While there is some debate concerning the existence of these pores (which is discussed below), no group has offered an alternate explanation for the extraordinarily high hydraulic conductivity of the aqueous outflow pathway. Nor has any alternate explanation been offered for the relatively easy passage of microparticles 200–500 nm in diameter through the outflow pathway (Johnson et al., 1990), except through these large pores. Since there are intact tight junctions between the inner wall cells (presumably to prevent blood reflux into the eye that can occur during periods of transient increases in ocular venous pressure), there are no other structures apparent in this endothelium that could explain the high hydraulic conductivity of this tissue or its filtration characteristics.
The flow resistance generated by these pores was first considered by Bill and Svedbergh (1972). In an exhaustive study using scanning electron microscopy, they characterized the size distribution of these pores, and then used hydrodynamic theory to calculate for hydraulic conductivity of these pores. Using Sampson's law, that gives the hydraulic conductivity for a single pore of diameter d,
They found that the inner wall endothelium could present, at most, 10% of the outflow resistance. That is, the hydraulic conductivity of the pores in the inner wall endothelium is, at least, 10-fold higher than the measured hydraulic conductivity of the outflow pathway. This conclusion has been confirmed in a number of studies (Grierson et al., 1979; Erikkson and Svedbergh, 1980).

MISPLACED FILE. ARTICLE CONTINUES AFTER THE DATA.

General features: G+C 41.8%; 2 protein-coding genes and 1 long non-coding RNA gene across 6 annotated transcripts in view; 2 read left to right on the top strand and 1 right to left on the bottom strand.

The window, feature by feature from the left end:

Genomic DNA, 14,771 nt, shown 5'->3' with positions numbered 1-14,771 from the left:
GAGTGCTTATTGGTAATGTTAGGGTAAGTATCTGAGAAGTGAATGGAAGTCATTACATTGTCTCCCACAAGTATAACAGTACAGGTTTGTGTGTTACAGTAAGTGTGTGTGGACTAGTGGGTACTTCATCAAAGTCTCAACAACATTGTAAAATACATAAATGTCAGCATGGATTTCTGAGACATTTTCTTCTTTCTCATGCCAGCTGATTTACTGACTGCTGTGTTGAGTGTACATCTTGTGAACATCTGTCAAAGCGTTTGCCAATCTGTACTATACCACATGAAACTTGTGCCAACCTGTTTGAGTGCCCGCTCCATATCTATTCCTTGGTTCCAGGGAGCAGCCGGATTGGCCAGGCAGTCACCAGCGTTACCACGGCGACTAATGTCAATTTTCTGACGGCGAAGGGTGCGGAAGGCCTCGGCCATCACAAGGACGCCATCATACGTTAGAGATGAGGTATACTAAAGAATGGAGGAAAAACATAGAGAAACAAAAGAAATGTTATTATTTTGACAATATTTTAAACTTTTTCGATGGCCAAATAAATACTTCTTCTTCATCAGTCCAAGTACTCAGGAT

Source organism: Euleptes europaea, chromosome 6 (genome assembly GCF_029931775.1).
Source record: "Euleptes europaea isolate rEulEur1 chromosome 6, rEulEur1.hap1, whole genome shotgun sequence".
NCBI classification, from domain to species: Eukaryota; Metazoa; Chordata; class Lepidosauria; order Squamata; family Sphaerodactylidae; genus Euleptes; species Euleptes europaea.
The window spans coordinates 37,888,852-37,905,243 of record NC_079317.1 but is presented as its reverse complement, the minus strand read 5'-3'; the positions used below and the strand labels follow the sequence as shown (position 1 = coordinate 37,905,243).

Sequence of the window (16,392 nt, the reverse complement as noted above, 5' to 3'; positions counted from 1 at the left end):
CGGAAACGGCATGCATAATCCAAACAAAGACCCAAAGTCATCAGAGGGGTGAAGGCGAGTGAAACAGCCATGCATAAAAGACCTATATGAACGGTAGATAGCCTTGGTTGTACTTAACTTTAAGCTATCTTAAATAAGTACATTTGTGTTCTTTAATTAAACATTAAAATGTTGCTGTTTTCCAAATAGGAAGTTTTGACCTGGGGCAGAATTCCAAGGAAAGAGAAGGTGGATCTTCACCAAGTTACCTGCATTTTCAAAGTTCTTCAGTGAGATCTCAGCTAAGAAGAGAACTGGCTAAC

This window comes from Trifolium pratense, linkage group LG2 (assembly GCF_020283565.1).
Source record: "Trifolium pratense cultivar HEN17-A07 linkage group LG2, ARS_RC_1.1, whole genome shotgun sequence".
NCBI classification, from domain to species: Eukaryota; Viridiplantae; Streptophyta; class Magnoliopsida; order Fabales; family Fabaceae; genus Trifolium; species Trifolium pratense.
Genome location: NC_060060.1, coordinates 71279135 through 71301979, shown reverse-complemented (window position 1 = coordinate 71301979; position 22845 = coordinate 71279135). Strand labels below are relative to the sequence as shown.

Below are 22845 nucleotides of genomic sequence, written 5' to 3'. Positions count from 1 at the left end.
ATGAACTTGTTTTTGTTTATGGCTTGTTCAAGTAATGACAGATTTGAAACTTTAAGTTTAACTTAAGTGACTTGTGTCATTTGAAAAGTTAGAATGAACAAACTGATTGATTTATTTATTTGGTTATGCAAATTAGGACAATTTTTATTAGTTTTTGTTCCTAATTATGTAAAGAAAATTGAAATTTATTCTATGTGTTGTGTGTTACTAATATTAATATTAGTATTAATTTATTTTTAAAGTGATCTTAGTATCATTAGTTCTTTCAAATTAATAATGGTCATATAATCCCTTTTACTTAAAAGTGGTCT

These results would appear to rule out the inner wall endothelium as a major site of outflow resistance. However, a number of experimental findings are at variance with this conclusion. In particular, when chelating agents (EDTA, EGTA: (Bill et al., 1980; Hamanaka and Bill, 1987)) or a proteolytic enzyme (α-chymotrypsin: (Hamanaka and Bill, 1987)) were perfused through the outflow pathway of live primates, it was found that ruptures of the inner wall endothelium were produced by these agents that decreased outflow resistance more that could be explained by the calculated flow resistance of the inner wall pores.